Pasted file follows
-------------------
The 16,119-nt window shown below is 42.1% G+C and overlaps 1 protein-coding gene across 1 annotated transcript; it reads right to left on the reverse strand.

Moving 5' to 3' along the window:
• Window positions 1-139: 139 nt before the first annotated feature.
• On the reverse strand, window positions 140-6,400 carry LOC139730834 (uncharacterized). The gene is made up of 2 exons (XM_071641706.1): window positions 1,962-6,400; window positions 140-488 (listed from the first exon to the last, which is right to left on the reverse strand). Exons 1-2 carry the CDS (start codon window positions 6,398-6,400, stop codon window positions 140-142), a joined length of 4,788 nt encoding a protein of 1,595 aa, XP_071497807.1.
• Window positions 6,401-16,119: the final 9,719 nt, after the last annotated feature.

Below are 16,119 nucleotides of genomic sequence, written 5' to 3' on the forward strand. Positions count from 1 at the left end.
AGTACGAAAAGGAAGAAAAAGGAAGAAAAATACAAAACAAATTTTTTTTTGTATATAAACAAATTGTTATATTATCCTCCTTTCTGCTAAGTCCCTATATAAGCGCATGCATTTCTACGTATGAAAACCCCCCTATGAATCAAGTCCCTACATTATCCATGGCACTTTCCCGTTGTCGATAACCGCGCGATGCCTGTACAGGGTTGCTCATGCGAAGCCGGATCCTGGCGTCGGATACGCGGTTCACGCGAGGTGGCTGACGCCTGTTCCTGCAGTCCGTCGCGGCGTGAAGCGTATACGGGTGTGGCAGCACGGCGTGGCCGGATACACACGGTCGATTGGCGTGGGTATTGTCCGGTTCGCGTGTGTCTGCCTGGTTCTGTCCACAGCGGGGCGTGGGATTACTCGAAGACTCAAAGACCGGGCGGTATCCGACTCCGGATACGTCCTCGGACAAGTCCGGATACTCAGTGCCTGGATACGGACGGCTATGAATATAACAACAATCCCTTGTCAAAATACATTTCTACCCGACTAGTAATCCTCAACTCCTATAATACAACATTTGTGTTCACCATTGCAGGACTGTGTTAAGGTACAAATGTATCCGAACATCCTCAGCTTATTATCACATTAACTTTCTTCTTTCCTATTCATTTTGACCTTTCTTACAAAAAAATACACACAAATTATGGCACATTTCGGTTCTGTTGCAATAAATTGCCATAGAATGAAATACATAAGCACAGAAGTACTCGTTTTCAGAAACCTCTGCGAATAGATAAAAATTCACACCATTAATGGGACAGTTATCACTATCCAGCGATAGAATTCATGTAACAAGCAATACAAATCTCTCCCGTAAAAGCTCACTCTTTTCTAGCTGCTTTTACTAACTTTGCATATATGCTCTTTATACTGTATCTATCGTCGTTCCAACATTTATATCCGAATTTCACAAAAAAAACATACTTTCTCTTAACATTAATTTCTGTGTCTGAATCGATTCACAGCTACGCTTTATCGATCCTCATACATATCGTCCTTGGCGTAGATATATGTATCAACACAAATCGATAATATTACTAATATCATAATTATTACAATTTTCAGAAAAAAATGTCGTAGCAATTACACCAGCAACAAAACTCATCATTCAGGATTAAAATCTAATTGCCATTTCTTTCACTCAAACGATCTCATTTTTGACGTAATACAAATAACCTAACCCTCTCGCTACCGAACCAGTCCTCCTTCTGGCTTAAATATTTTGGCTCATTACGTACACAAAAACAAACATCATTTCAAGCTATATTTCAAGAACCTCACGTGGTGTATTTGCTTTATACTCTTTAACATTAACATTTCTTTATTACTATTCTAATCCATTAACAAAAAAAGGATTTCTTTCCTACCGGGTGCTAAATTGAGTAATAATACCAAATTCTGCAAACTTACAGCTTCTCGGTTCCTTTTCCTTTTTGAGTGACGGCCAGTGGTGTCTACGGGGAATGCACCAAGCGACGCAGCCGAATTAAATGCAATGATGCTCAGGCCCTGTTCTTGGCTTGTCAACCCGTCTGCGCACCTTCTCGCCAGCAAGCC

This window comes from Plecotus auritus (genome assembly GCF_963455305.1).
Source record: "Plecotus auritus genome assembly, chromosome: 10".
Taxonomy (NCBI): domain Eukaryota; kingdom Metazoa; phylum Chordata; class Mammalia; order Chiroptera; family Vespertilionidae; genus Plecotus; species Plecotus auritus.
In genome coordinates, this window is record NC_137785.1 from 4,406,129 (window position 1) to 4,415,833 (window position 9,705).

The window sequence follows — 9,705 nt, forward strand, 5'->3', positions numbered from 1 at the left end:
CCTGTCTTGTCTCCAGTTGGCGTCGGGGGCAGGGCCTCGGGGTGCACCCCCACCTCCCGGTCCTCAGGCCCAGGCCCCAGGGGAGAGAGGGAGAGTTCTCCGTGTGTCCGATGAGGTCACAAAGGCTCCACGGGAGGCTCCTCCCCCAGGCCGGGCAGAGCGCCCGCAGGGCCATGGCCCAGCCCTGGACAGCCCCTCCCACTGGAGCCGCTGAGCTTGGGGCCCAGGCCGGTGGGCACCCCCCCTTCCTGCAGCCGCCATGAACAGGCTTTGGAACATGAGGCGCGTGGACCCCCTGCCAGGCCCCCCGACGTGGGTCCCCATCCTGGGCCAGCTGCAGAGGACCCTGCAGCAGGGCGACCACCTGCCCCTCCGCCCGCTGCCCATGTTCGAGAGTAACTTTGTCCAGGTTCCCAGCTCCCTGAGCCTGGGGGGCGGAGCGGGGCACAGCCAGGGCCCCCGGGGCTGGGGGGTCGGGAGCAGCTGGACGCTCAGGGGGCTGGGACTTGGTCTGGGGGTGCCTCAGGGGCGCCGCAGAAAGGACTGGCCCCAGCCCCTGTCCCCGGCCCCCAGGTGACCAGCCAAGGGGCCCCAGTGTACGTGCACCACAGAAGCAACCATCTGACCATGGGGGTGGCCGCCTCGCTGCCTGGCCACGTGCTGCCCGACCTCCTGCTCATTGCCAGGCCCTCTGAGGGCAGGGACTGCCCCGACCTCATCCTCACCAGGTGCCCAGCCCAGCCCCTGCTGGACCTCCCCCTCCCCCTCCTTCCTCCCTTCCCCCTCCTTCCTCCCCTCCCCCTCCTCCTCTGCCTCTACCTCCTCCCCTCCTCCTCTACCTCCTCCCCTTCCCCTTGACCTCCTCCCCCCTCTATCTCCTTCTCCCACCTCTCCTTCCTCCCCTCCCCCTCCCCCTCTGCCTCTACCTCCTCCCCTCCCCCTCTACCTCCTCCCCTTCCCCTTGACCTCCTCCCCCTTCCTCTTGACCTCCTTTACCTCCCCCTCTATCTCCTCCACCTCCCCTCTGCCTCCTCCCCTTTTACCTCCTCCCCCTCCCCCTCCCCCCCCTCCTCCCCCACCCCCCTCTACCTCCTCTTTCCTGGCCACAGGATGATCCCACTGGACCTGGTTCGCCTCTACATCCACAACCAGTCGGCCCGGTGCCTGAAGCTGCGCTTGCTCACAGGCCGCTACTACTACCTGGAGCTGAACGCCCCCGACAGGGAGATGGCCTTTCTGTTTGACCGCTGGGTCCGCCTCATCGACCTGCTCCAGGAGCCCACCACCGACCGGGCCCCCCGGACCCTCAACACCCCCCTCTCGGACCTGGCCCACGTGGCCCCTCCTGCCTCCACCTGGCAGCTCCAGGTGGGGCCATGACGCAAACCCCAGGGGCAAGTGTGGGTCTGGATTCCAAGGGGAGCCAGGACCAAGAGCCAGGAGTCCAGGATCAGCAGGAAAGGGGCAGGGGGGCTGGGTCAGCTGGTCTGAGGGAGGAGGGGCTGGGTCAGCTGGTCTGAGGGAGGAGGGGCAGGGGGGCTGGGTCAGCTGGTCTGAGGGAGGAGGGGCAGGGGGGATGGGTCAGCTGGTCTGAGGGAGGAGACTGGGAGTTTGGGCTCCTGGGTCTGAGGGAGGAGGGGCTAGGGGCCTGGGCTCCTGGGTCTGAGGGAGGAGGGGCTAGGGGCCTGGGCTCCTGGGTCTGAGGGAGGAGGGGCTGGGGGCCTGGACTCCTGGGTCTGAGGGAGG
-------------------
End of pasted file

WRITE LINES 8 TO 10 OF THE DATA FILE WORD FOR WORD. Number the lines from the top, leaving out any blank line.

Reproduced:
This window comes from Plecotus auritus (genome assembly GCF_963455305.1).
Source record: "Plecotus auritus genome assembly, chromosome: 10".
Taxonomy (NCBI): domain Eukaryota; kingdom Metazoa; phylum Chordata; class Mammalia; order Chiroptera; family Vespertilionidae; genus Plecotus; species Plecotus auritus.